Special rules apply to motor vehicles. A small business entity can deduct the first $5,000 of the cost of a motor vehicle, plus 15 per cent of any remaining cost, in the income year that it is first used or installed ready for use. The motor vehicle is then added to the small business entity’s general small business pool, and depreciated as part of the pool at a rate of 30 per cent in subsequent income years.

From 1 January 2014 the write-off threshold reverts to $1,000 and the special rules for motor vehicles no longer apply. However (see above) the introduction of a $20,000 threshold from 12 May 2015 until 30 June 2017 (since extended to 30 June 2019).

Other small business concessions

Small businesses can access a range of other specific tax concessions. They include:

  • Automatic penalty relief – once in 3 years for inadvertent errors. Available for small businesses and some other entities – a penalty will not be applied to tax returns and activity statements for an inadvertent error. The relief cannot be applied for; it will be automatically granted by the Tax Office no more than once every 3 years. See Changes to how we apply penalty relief
  • Simplified trading stock valuation rules – a stocktake and accounting for the difference is not required if the year’s opening and closing stock difference is (or estimated to be) less than $5,000. More on stocktakes here.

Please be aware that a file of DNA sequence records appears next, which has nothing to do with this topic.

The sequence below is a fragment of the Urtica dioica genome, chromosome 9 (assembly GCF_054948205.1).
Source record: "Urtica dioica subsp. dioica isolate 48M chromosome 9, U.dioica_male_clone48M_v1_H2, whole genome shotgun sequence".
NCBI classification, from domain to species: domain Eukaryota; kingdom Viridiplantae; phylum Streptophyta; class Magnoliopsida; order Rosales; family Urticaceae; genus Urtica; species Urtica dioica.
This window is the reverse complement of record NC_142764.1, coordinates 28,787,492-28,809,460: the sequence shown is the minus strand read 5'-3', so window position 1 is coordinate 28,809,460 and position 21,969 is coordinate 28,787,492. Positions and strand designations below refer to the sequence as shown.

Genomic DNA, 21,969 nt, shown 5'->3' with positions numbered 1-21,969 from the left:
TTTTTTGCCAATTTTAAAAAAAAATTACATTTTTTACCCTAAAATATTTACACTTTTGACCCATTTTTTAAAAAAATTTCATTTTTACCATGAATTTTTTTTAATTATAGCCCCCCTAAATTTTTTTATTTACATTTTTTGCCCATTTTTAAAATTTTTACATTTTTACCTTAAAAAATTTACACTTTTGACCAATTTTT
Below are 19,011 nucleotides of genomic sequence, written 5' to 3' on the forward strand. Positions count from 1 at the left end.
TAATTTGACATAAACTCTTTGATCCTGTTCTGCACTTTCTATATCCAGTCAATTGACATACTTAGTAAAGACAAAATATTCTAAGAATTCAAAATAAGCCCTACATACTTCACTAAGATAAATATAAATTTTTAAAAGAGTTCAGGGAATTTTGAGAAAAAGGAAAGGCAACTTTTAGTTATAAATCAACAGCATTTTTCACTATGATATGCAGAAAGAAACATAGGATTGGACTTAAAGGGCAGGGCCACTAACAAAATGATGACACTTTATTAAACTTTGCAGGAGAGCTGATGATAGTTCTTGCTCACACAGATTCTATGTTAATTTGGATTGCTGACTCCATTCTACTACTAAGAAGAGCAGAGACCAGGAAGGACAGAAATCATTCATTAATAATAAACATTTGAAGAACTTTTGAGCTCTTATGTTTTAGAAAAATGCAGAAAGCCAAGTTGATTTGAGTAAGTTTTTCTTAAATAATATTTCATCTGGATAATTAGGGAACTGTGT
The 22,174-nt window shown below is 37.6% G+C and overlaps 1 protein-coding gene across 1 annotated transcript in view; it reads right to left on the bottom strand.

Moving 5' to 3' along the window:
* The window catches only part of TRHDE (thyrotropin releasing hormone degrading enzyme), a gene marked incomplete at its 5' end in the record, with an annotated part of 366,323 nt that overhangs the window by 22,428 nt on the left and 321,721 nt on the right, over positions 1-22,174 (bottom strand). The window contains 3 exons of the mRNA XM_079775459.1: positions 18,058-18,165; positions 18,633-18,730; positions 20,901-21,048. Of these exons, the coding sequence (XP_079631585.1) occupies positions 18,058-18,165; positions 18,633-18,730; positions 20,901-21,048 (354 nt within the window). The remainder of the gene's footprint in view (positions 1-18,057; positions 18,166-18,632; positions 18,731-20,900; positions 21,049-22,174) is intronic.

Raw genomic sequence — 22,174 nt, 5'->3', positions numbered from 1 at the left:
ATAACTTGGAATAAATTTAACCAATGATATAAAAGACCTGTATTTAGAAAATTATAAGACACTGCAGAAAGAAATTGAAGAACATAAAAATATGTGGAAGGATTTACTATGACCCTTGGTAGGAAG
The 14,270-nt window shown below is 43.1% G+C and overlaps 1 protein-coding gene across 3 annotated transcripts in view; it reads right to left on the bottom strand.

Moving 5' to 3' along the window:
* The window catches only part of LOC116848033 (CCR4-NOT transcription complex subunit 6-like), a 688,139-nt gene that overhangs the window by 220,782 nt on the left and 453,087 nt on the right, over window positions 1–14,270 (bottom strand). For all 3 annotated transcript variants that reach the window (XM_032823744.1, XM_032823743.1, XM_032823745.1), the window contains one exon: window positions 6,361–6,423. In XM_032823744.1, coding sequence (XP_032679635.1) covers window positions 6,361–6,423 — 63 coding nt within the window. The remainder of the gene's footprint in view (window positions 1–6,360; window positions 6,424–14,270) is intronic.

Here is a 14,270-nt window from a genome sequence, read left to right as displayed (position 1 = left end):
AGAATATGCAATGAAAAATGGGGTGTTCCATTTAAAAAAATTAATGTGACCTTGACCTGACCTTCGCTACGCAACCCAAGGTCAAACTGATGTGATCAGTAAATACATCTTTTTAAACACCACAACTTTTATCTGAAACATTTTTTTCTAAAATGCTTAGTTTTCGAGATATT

• Prepayments – immediate deduction where the payment is for a period of service that is 12 months or less and ends in the next income year
  • CGT concessions – there are four main CGT concessions available
  • The Budget 2015 proposal to extend rollover relief to changes in the legal structure of a small business from 1 July 2016 is now law, see guidance document LCG 2016/3 and also more here.
  • FBT – car parking fringe benefits
  • GST – cash basis accounting,  paying by pre-set (capable of variation) instalments with annual return, annual apportionment of private portions,
  • PAYG – payment by pre-set (capable of variation) instalments
  • Excise – monthly reporting and payment
  • Fuel tax credits – simplified claims and record-keeping methods available to businesses claiming less than $10,000 in fuel tax credits each year – see more here
  • Dispute management – small businesses are provided with dedicated resources to assist the resolution of disputes with the Tax Office. See Tax Return Amendments

Shorter amendment period: For individuals and small business entities, the time limit for reviewing an assessment is generally two years notice of assessment issue date. For other taxpayers, the period is four years.

Superannuation Clearing House (“SBSCH”): Small businesses which come under the Small Business Entity turnover threshold (currently $10 million) or with less than 20 employees can access the Superannuation Clearing House facility operated by the Tax Office. See Superannuation Clearing House

Further information

 

 

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This page was last modified 2018-11-29